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TOKYO-Akira Sato had a tough task launching the PlayStation videogame system last December in Japan. He had to take Sony Computer Entertainment into a whole new product category already dominated by Nintendo Co. and Sega Enterprises.

And with a September 1995 launch planned for Europe and the U.S. by his counterparts there, Mr. Sato, 46, had to make Play-Station a hit in its first market and create an instant global brand.

"We knew that both Nintendo and Sega had almost 100% market share, and their marketing power was so strong for us to compete with," said Mr. Sato, exec VP of Sony's Software Development & Marketing Division. "However, the videogame [industry] is not a hardware but a software business."

The focus on software is paying off. Nine of the top 20 videogames purchased in Japan earlier this year are PlayStation games. Five pieces of software are being sold for every hardware unit sold-a ratio double the industry average.

Besides scoring with software, Sony went straight into the new 32-bit market with stunning 3-D computer graphics before Nintendo and Sega had switched from older, less powerful machines. They are now producing 32-bit systems, but videogame novice Sony is leading the market.

Sony sold 500,000 PlayStation units in the first three months after the Dec. 3, 1994, launch, and sales hit 1 million in May. The company expects sales in Japan to reach 2 million consoles and 11 million game cartridges before yearend. For Sony, PlayStation is the biggest hit since the Walkman personal stereo and the Handycam camcorder.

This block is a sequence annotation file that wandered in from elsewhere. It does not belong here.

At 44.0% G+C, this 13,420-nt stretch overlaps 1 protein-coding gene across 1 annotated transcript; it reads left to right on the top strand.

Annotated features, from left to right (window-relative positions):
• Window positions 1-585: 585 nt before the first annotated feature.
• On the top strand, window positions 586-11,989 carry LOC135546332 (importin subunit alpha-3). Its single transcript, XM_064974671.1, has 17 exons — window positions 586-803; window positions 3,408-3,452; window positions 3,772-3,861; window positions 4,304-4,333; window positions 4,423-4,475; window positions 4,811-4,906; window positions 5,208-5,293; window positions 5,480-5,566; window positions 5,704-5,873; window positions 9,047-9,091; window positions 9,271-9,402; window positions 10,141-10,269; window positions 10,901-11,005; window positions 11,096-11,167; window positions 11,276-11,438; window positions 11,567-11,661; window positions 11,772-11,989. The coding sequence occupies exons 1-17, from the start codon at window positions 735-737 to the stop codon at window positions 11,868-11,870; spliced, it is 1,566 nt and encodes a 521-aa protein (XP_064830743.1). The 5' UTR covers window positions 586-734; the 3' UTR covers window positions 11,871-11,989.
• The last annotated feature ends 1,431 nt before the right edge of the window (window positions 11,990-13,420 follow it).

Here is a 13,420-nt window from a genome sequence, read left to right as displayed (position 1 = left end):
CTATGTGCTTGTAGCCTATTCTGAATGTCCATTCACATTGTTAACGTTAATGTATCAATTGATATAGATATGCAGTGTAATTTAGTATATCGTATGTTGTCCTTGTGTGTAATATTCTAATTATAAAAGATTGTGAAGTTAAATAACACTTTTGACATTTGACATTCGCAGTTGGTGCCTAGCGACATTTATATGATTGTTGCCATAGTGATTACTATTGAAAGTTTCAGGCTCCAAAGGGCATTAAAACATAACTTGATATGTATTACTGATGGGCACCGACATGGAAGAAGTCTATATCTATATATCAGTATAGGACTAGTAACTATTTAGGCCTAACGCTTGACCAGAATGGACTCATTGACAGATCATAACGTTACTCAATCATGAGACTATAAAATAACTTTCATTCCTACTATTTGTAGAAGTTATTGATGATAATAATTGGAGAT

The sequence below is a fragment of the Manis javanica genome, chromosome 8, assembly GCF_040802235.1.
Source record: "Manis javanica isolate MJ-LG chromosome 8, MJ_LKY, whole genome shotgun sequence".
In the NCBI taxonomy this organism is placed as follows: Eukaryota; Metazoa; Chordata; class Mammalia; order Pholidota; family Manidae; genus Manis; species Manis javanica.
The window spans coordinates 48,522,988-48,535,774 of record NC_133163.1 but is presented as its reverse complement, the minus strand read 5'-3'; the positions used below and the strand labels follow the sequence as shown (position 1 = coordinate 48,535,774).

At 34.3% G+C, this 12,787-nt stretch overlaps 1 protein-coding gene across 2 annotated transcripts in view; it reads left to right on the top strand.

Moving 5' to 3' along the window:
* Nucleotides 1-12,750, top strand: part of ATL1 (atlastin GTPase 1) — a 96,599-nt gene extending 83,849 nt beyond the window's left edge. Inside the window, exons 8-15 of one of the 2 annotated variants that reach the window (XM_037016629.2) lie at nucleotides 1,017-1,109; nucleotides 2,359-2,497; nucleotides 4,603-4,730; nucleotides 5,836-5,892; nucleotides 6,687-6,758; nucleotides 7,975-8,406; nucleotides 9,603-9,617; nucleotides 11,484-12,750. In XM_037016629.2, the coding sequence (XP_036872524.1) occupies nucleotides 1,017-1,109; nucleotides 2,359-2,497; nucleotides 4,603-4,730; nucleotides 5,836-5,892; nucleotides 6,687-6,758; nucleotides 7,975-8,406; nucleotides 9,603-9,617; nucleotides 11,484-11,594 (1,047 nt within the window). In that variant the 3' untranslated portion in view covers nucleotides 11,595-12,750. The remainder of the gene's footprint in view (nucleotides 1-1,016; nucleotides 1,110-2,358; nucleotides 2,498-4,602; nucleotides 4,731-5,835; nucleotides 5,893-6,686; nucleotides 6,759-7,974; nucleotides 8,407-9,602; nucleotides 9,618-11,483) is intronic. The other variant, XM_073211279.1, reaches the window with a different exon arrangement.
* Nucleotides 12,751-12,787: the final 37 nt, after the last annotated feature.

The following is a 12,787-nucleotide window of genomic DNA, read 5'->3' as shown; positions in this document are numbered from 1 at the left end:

PlayStation is an expensive item-at $395 for a console and about $60 per game cartridge-and Mr. Sato knew Japanese youngsters would need at least six months to save for it.

"We started advance notice and advertising from the spring of 1994, using mass media and special-interest magazines, so [youngsters] could start saving money," he said. He is working with Hakuhodo, Yomiko Advertising and Tokyu Agency.

In July, Mr. Sato cut the price by $100 to sell more consoles.

Meanwhile, in Europe, a $30 million launch campaign broke in late September with humorous ads by Simons, Palmer, Denton, Clemmow & Johnson, London. The agency created the nerdy Society Against PlayStation, or SAPS, to warn against the dangers of the too-exciting new videogame system.

The U.S. introduction kicked off with $45 million in sales the first day, and is backed by a $30 million campaign through TBWA Chiat/Day, Venice, Calif.

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